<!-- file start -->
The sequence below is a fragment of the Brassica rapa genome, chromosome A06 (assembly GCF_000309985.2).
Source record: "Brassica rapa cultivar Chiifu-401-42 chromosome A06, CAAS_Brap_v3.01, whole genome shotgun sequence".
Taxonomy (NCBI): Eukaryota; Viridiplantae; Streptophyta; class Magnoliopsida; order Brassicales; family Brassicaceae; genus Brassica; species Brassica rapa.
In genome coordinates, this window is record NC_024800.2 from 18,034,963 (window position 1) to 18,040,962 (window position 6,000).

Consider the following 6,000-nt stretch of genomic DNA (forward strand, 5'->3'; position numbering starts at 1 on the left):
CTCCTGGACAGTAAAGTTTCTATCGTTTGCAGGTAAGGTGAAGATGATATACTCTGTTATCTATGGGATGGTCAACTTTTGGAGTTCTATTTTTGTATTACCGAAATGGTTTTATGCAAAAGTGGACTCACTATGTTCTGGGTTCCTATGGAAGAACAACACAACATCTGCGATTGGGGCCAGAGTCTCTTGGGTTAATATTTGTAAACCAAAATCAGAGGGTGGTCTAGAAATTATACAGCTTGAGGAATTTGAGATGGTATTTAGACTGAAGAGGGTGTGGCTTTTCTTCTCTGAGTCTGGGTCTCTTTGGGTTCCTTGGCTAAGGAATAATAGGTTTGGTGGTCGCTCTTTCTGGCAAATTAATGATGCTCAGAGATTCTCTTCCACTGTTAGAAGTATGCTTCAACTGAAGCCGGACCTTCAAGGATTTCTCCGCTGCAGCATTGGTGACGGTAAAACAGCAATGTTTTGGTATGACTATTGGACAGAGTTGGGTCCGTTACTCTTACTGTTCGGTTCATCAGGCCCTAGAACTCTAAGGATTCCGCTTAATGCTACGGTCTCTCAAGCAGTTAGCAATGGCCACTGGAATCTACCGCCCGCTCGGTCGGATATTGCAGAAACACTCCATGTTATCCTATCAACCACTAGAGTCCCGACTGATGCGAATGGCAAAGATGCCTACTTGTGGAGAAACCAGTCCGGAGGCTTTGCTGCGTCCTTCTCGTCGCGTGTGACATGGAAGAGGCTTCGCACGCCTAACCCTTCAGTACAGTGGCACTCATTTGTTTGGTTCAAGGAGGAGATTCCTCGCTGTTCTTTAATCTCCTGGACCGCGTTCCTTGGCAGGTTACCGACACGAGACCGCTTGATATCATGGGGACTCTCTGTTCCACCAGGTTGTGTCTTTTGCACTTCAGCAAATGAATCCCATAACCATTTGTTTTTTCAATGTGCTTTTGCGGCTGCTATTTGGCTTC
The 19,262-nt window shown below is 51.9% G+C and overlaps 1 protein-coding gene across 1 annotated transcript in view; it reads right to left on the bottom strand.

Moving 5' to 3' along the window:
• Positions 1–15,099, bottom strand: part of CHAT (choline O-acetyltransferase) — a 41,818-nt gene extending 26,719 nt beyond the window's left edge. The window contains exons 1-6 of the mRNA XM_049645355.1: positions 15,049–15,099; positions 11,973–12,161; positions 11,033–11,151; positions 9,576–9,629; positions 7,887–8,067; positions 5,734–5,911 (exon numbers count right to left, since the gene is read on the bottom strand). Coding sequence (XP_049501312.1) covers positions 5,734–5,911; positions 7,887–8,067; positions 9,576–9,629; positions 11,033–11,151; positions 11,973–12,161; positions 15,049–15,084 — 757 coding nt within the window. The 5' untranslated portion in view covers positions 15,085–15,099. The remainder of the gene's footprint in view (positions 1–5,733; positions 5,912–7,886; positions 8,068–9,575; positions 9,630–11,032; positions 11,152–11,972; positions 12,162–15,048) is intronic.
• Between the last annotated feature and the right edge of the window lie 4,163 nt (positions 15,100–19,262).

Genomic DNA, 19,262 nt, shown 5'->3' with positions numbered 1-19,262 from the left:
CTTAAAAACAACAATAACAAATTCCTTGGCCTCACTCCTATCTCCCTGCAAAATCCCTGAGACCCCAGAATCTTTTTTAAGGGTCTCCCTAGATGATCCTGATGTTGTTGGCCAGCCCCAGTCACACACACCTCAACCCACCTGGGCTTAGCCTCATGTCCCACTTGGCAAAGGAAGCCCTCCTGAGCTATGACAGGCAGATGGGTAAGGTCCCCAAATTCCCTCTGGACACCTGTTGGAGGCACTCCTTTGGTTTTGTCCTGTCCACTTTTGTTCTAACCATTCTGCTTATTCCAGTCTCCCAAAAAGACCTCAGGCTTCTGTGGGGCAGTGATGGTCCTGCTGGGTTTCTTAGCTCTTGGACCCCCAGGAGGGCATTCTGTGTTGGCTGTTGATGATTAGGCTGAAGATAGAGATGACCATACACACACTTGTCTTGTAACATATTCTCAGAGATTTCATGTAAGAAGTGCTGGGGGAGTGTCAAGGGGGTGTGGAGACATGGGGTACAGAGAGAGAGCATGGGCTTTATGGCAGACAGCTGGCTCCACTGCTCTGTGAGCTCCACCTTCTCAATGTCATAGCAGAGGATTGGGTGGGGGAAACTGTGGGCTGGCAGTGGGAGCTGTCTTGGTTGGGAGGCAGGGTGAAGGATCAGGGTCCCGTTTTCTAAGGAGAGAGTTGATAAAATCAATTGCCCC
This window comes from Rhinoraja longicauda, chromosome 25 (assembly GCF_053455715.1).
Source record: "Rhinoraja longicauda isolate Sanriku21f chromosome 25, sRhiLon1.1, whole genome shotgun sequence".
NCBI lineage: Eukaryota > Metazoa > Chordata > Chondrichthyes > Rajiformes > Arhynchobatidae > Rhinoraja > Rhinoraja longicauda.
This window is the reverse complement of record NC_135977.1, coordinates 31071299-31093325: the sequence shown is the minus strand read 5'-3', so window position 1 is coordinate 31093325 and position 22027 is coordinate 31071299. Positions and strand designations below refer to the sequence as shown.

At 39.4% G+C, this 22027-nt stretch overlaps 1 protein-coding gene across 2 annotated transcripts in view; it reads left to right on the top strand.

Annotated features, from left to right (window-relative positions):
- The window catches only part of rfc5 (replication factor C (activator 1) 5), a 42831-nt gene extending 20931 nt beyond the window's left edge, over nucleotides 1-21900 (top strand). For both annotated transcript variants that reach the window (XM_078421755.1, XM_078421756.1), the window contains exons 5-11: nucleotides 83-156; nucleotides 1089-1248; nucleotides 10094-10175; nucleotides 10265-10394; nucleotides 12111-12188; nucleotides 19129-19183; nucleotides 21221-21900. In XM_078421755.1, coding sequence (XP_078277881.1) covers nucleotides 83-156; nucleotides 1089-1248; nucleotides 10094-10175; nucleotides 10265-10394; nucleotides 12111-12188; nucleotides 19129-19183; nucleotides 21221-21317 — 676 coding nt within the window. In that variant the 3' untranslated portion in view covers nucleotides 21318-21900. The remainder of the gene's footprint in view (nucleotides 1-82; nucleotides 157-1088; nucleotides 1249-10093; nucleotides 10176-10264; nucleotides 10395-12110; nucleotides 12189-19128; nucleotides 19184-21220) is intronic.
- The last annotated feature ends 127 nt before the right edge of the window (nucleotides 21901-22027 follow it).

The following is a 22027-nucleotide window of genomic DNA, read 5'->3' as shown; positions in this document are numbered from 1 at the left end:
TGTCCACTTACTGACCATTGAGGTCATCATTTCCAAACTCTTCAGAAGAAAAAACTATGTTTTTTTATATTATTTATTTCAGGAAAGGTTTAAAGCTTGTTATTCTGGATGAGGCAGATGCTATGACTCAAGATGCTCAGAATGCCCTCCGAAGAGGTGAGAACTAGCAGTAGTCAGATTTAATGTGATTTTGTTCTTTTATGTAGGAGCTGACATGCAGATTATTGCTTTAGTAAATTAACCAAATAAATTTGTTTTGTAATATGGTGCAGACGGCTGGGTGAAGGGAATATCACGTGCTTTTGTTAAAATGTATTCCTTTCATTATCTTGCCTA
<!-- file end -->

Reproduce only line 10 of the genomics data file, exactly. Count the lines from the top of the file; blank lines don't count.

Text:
• Between the last annotated feature and the right edge of the window lie 4,163 nt (positions 15,100–19,262).